School district could seek to reclaim Singleton Avenue sites

School district could seek to reclaim Singleton Avenue sites

Michele Ellson
Island High School

Schools officials are seeking to expand Alameda Unified’s footprint by reclaiming a pair of properties adjacent to the Alameda Naval Air Station.

District officials are seeking school board approval to ask the federal government to let them reclaim a pair of Singleton Avenue properties where they hope to once again house the district’s Woodstock Child Development Center preschool program and Island High School, the district’s continuation school.

The property could also be used as a central location housing Alameda Unified’s special education staffers, who are currently scattered across the Island.

If the federal government signs off on a no-cost public benefit transfer, Alameda Unified could have the newly rehoused schools up and running within 24 months of taking title to the properties.

The school board will discuss the matter at its meeting tonight.

Schools officials relinquished the two Singleton Avenue properties in 2010 and 2011 to avoid costly water and sewer upgrades the district would need to complete in order to remain. Both of the schools that operated there have since been moved to the former Longfellow Elementary School campus.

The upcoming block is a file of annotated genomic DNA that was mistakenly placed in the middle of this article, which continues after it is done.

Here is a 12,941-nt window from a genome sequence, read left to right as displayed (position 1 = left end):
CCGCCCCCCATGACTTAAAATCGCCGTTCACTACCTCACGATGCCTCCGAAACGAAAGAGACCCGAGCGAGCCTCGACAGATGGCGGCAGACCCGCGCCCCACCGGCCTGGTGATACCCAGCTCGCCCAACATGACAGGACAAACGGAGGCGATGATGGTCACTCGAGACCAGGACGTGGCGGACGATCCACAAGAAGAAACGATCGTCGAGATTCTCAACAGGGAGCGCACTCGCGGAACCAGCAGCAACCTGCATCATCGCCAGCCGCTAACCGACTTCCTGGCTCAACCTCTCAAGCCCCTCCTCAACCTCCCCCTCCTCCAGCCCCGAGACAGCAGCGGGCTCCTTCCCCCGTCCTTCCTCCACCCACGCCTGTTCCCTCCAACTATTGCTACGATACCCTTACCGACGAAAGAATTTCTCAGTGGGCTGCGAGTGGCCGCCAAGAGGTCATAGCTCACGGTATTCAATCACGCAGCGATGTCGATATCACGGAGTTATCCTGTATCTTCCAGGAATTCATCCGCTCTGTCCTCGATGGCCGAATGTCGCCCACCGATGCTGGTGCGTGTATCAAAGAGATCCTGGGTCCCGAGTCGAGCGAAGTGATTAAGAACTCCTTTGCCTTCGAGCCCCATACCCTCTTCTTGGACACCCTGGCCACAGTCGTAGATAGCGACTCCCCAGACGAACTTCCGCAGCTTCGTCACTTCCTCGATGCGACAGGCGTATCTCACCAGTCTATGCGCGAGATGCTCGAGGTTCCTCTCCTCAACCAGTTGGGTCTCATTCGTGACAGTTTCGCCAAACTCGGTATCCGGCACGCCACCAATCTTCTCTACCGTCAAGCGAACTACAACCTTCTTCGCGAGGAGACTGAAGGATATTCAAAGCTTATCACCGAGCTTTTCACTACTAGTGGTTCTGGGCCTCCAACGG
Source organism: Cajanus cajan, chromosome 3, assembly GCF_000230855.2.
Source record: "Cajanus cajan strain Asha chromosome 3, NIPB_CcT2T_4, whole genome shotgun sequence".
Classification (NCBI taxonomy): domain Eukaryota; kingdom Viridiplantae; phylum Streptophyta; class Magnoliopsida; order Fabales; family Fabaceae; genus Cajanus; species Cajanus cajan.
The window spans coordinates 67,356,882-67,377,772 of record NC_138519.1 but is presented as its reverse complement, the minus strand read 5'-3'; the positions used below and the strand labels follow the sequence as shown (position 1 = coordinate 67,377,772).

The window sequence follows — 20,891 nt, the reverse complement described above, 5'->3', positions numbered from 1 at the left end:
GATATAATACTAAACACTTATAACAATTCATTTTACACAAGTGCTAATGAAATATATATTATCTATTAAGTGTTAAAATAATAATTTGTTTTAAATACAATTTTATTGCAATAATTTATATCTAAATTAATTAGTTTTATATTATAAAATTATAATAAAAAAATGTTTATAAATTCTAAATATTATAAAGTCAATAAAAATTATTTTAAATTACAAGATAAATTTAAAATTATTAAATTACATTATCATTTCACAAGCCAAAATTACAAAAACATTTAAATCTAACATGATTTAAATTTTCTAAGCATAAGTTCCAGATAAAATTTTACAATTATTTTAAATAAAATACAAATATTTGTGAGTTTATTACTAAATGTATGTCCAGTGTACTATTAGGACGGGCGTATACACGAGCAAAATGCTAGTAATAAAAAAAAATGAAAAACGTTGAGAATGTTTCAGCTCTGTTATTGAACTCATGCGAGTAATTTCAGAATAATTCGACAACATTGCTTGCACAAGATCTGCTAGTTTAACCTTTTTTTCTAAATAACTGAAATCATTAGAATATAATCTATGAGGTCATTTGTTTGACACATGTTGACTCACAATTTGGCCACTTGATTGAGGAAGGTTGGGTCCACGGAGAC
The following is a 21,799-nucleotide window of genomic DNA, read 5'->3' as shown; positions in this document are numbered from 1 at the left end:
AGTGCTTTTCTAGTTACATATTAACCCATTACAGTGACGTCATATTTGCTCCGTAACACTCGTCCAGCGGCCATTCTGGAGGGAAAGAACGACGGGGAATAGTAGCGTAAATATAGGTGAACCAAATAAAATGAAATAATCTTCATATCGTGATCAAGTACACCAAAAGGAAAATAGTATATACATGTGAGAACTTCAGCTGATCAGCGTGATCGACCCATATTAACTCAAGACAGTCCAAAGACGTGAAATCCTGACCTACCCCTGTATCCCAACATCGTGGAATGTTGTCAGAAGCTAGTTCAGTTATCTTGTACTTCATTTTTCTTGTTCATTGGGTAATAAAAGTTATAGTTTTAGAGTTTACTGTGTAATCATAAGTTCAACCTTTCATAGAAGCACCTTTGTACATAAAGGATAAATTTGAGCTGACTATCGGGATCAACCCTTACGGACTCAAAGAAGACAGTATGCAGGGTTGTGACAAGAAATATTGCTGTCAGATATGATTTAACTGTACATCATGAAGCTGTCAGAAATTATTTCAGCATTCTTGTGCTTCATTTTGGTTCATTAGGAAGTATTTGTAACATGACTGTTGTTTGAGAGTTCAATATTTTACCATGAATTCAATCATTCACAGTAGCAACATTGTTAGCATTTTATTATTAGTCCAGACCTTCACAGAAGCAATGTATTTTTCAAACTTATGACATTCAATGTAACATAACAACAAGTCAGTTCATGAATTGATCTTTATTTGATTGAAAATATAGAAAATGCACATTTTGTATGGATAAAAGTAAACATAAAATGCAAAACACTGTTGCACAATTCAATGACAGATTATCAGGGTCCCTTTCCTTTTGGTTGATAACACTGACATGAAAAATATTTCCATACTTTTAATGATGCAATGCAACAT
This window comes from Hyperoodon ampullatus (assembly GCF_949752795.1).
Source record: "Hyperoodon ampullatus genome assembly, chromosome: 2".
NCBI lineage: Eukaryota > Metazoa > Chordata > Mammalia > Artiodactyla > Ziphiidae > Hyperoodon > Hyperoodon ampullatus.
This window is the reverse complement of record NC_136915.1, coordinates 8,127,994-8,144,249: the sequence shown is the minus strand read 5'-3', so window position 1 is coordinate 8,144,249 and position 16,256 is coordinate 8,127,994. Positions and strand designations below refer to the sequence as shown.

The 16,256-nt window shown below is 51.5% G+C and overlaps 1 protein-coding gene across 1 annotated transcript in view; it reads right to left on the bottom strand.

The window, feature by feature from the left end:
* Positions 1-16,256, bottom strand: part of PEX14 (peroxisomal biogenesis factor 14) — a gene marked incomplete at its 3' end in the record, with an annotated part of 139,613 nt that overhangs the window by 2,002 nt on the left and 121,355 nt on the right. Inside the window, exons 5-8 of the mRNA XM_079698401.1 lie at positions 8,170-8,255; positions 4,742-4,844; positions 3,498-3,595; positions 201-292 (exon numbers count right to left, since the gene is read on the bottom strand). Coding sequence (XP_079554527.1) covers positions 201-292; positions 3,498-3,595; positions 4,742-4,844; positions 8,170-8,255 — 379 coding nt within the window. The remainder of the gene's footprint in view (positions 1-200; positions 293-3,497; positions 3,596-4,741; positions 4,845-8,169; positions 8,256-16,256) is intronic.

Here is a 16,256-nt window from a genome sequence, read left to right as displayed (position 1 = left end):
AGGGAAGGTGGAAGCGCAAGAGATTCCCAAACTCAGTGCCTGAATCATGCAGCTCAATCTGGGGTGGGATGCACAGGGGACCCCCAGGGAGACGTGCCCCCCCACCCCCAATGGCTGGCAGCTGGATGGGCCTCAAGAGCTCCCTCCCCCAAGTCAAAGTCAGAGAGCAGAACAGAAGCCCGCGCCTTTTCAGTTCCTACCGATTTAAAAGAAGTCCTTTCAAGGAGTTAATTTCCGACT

One of the properties, 250 Singleton Avenue, housed Miller Elementary School from 1975 to 2006 and Island High between 2008 and 2011. The other property, 240 Singleton Avenue, housed the preschool between 2005 and 2010.

Before relinquishing it, the school district had leased the property from the Navy since 1965, at no cost, and originally hoped to take title in 2012, after cleanup of toxics at the site was complete.

But a recent demographic study estimated the district’s student population will grow by 1,000 students over the next decade, with much of that growth expected to occur on the Island’s West End as new housing development takes place. The district’s student census has already grown to the point that rooms that had been used for special purposes are being repurposed as classrooms, and some schools are so full that dozens of students are being bumped to less crowded campuses.

In its application for the property, district officials said they’d like to be able to have the Longfellow campus available for future use as an elementary school, to accommodate anticipated growth.

The district estimates the cost of fixing up both campuses at around $11.4 million – money that could come from the Measure I bond or other sources. The district’s current plan is to use the buildings as schools for the next 30 years.

Woodstock Child Development Center serves 165 preschoolers, while Island High serves 161 high school students. The district’s application says both groups of students would be better served on separate campuses and that a move would allow the district to expand the programs to provide more special education services to preschoolers and career technical education on the high school campus.

The prospective high school campus is 4.8 acres, while the second property is 1.15 acres. Both are already set up to accommodate students.

The board meeting begins at 6:30 p.m. in council chambers on the third floor of City Hall, 2263 Santa Clara Avenue. The application and additional materials are available on the school district’s website.